Elsie: While we have very visible presence on social media, we also focus on traditional media, including intensive community engagement. During the outbreak, risk communications officers were deployed as part of Rapid Response Teams to states with cases. They engaged community leaders and members of the community, using well-defined key messages. In addition, we are in the process of developing an all-hazard risk communications plan that defines our strategy for community engagement and the use of traditional and social media platforms. During outbreaks, we publish weekly situation reports on the NCDC website. This is also shared with the WHO team that coordinates inter-country outbreak communication. The situation report ensures that we provide publicly available and accessible information.
IANPHI: Describe the impact the Lassa fever outbreak has had on Nigeria?
Elsie Ilori: This outbreak was really unprecedented. In terms of the number of cases, compared to other years, we have not had as many confirmed cases as we had recorded in previous years.
The outbreak highlighted some gaps in our surveillance, case management and diagnostic capacity, especially at the state level in Nigeria. On the positive side, it increased political commitment to health security infrastructure as state governments dedicated more resources to curb the outbreak.
However, our response activities improved tremendously this year. We were better prepared, with the Technical working group meeting every week even before the surge in cases. This group had developed/reviewed case management guidelines, Infection Prevention and Control (IPC) guidelines, standard operating procedures, established close contact with the treatment centres and diagnostic facilities and developed key messages for risk communications.
While we continue to review and understand the epidemiology of the virus, the increase in reported cases may be attributed to the increased diagnostic and surveillance capacity, as well as risk communications in the country.
Elsie: Nigeria is a large country, with a Federal structure and 36 states + the Federal Capital Teritory (FCT). While the disease is endemic in the country, there are more cases in some states than others. One key strategy used for 2019 outbreak response is the use of one health approach with the animal and environmental sectors fully involved in the response at the community level and the increasing state level ownership of response activities.
At the federal level, NCDC has strengthened surveillance activities, especially with the introduction of digital surveillance tools and an aggressive event based surveillance system. In addition, the National Reference Laboratory which was operationalized in May 2017 coordinates three other public health laboratories with the capacity to test for Lassa fever in Nigeria. Prior to the surge in cases in January 2019, our Technical Working Group had been monitoring the situation. It was therefore not difficult to transition to an EOC.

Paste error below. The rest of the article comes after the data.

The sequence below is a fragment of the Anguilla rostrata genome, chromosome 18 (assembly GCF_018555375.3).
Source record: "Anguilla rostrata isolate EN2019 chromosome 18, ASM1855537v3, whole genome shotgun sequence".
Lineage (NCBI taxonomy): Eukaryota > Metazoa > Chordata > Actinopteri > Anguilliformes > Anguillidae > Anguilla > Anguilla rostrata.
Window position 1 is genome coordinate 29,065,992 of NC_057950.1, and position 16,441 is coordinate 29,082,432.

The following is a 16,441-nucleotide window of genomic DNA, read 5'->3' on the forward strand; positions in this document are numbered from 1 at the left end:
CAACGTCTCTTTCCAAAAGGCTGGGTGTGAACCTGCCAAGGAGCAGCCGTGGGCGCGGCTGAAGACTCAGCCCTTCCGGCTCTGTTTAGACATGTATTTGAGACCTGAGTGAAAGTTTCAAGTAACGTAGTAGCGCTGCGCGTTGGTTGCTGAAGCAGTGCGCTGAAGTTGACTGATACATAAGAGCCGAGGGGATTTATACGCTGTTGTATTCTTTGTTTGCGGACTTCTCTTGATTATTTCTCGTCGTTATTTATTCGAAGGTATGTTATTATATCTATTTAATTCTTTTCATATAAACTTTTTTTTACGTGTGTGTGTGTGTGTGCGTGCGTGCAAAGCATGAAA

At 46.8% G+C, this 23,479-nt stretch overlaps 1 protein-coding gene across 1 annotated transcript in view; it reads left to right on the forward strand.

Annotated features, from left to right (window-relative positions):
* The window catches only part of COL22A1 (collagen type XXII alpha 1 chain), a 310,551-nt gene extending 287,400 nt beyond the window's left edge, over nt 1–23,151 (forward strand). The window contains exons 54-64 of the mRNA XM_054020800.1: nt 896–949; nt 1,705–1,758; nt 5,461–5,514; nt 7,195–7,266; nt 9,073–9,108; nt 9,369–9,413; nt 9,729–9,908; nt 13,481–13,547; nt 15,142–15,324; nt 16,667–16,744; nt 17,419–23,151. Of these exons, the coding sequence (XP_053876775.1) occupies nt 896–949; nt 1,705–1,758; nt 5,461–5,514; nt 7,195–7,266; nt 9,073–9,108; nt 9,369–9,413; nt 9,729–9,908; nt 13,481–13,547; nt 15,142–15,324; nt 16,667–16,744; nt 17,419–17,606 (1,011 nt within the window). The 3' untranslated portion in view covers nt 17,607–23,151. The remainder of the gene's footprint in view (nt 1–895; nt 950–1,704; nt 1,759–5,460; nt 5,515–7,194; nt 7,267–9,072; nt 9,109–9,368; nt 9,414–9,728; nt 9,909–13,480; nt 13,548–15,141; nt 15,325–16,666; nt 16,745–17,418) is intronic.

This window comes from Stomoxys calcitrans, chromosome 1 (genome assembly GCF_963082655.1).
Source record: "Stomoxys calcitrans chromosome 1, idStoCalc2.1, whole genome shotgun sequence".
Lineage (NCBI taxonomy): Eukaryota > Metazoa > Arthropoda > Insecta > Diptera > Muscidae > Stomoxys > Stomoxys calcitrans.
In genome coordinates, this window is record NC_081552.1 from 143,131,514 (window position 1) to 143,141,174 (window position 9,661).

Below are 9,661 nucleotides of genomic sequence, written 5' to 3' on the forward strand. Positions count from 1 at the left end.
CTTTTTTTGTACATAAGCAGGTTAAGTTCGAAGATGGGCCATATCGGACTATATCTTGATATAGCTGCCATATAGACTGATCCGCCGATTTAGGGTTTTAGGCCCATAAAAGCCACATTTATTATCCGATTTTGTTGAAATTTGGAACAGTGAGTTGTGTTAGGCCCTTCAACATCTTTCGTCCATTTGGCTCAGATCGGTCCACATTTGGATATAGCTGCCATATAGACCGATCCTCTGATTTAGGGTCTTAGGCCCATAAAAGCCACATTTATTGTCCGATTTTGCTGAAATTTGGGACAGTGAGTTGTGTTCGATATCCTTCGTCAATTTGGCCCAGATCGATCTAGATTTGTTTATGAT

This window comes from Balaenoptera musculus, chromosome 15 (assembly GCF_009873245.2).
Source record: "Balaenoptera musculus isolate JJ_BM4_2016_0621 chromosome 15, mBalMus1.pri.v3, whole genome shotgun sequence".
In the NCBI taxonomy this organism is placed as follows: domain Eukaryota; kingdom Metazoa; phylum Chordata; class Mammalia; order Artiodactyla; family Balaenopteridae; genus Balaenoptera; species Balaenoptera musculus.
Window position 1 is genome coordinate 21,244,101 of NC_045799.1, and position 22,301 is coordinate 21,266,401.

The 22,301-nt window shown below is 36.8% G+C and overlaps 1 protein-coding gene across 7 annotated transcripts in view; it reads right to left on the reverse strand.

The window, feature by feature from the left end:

We had Rapid Response Teams on alert mode that were quickly deployed to affected states. We had developed guidelines that helped coordinate response activities, and we sent letters of alert to all states in the country along with a public health advisory.
The EOC was multi-disciplinary, especially including our colleagues from the Agriculture (animal health) and Environment Ministries. This was to ensure we were guided by a One Health approach. In addition, we had tremendous support from our partners, led by the World Health Organization. In previous years, NCDC prepositioned case management supplies in states across the country. However, we recognized it was not the best approach. This year, we have encouraged states to procure their own supplies for management, while NCDC provided support. In emergency situations, we have ensured supplies are provided within 24 hours of request. There no treatment or diagnostic centres have run out of supplies in responding to cases of Lassa fever.
Photo: An infographic NCDC created to inform health workers on how to keep safe during this outbreak.
Continued on page 12
Photo: The Institute of Lassa fever Research & Control is dedicated to monitoring the control of Lassa fever, is the first of its kind in Nigeria and indeed the West Africa sub region.
IANPHI: What is the role Africa CDC in this outbreak?
Elsie: The Africa CDC provided support mainly by deploying experts in epidemiology and surveillance. They supported data management, surveillance activities and also provided training to members of staff at NCDC.
While we did not record any cross-border cases, the Africa CDC maintained close communication with us and neighboring countries, ensuring coordination in the region.
Photo: Elsie leading meeting with Lassa fever Working Group.
IANPHI: When was the first outbreak confirmed and how did you identify it?
Elsie: I wouldn’t say the first outbreak because in 2017 we recorded cases of Lassa fever every week throughout the year. When did we notice a surge? We were actually expecting a surge in 2019, with all the activities carried out during the 2018 outbreak, people are more aware of the Lassa fever, the symptoms and high index of suspicion by the health workers. By the first week of January 2019, we noticed there was a tremendous increase in cases reported. We went from Twenty five (25) confirmed cases a week to thirty five (35) to seventy nine (79) cases. It was at this point the Emergency Operations Centre (EOC )was activated.